I use mine to saw agates and use it every few weeks. I think I've had the same one for over 3 years now without issue. It isn't the best saw in the world (far from it), but it does the job. And I'm not saying that the motors don't burn out - I'm sure they do - but they're not for heavy use. Try letting it cool down and try it again later.

Good luck, everyone.
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Paul Hewitt November 03, 2012 12:25AM
Thanks Dan but the problem that I (and many other people) had was water and sediment getting into the motor and burning out the bearings. Mine sounded fine for about half an hour then I thought it turned into a spice mill full of gravel. Inland sent me a new motor which lasted about an hour then did the same thing. I even took the motor down and had very high quality bearings installed and it happened again. Since the motor is mounted vertically the water naturally goes right down into it. It is not in a waterproof casing. There is just a water slinger on the shaft but evidently it does not work too well. It is a known problem that they could probably fix with a 5 cent rubber oring but in the meantime I have a plastic tub with $500 worth of trash in it. Just my opinion of course.
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Ben Grguric (2) November 03, 2012 11:33AM
I bought the Inland lap for the purpose of grinding home-made polished sections for ore petrology and also the odd thin section. I had the common experience of blowing a motor in the first couple of hours use. Replacement motor was quickly sent out at no cost and has lasted much longer but I'm careful not to put too much stress on it. Never had a drop of moisture in it. Turn the variable resistor to at least 3/4 so it gets a decent RPM up before putting a load on it etc. Yes, its a cheap machine, but I consider most of the better machines to be a bit of a rip-off, frankly. Why should anyone pay in excess of $1000 for what is basically just a sealed turn-table and an off the shelf electric motor. If the Inland blows again my next step will be to build my own. We had the same niche market rip-off with trim saws until the cheap Chinese tile saws came on the market, (<$100 including diamond blade). These do the job just as good as a $700 machine, and last for years.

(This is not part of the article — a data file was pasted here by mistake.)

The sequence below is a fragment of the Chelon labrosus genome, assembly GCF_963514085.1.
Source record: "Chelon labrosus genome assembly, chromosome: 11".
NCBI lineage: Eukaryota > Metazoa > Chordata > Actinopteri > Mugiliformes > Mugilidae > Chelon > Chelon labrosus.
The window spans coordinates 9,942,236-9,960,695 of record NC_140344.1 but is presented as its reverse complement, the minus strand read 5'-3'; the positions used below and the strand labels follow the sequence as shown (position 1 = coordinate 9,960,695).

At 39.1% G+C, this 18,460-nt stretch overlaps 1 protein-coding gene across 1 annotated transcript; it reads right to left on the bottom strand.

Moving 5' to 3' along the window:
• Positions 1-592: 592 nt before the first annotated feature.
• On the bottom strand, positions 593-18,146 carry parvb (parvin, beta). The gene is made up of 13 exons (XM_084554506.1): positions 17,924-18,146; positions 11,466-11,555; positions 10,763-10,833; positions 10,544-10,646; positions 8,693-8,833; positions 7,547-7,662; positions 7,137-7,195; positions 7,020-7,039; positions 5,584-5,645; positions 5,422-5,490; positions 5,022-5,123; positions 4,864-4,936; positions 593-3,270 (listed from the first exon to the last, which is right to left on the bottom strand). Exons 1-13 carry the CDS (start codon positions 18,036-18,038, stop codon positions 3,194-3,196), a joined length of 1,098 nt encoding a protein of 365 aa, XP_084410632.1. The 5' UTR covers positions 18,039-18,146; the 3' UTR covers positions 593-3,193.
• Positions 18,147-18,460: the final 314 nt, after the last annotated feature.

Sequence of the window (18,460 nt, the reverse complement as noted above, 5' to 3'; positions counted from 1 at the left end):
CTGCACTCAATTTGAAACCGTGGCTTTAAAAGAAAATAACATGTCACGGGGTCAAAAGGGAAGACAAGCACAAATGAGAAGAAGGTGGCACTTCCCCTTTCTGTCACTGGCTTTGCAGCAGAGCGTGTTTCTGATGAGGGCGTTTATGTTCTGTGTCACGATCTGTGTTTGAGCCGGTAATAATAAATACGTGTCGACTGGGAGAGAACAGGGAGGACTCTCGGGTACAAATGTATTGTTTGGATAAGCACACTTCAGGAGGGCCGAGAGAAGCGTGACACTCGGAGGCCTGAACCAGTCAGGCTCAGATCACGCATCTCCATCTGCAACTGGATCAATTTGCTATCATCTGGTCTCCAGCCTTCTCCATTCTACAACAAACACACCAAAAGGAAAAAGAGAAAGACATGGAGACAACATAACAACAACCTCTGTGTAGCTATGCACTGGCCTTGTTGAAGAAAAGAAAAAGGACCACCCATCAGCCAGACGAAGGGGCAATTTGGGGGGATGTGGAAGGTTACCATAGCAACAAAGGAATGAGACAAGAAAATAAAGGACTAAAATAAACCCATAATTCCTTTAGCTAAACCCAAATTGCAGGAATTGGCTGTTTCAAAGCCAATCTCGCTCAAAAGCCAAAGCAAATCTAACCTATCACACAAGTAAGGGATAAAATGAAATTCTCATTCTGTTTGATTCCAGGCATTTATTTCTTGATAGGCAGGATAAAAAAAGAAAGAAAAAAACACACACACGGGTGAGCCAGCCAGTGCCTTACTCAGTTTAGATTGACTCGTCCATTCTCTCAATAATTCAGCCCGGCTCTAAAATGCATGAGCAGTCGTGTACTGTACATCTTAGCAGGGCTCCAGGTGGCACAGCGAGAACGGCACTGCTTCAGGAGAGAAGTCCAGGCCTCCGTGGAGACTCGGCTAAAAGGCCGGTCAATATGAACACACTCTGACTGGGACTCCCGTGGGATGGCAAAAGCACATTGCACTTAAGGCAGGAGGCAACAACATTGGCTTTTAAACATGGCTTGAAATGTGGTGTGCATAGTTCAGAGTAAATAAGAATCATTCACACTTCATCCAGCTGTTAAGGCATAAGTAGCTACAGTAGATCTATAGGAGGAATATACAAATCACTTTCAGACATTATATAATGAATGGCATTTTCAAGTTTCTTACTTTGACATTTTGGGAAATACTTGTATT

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Ali Kelly February 23, 2013 04:07AM
I have absolutely no faith in Inland Swap Top machines. I have used mine about 4 times to grind a window in some beads. Not heavy work at all and I have never used the saw. The motor failed and blew the power to the house. Would you believe it was two weeks out of warranty and Andrew at Aussie Sapphire replaced the motor for me splitting the cost with me for a new one because Inland Swap wouldnt honour the warranty being out of date. Andrew had told me he stopped selling the machines because they were always being returned with water in the motor. He said it didnt even have to be water... just moisture would be enough to wreck the motor. So here I am.... an hour into grinding the bead with the new motor when the same thing happened. Stopped dead. I sent the top and the motor back to Andrew who said it was "operator error" and I would have to pay for a new top because the little lip had worn down because I had put the arbor nut on wrong. I am not paying for another motor for a badly designed machine that uses water which is bound to go into a non water tight motor. And I shall never deal with Andrew at Aussie Sapphire again either.
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tom henshue February 28, 2013 01:14PM
my motor failed after a short time i sent it back to inland and followed up with a call to find out why it failed they told me it was a bad speed control and would replace the motor when the next shippment came in 2 weeks turned to 4 weeks to 8 weeks so i started calling they finally shipped me a new motor but it had a big sticker on the motor claiming it was operator error and they replaced the motor as a courtesy and it would no longer be covered under any type of warranty so i guess if you complain to much they just change the rules anyway the motor still sits on the bench just the way the shipped it i may get a chance to use it this spring when it gets nice out i plan to go fishing and i might be able to use it as an anchor thats all it s worth i won't even try to sell it on ebay to screw someone else like i got screwed!
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Rick Dalrymple February 28, 2013 05:14PM
Ben,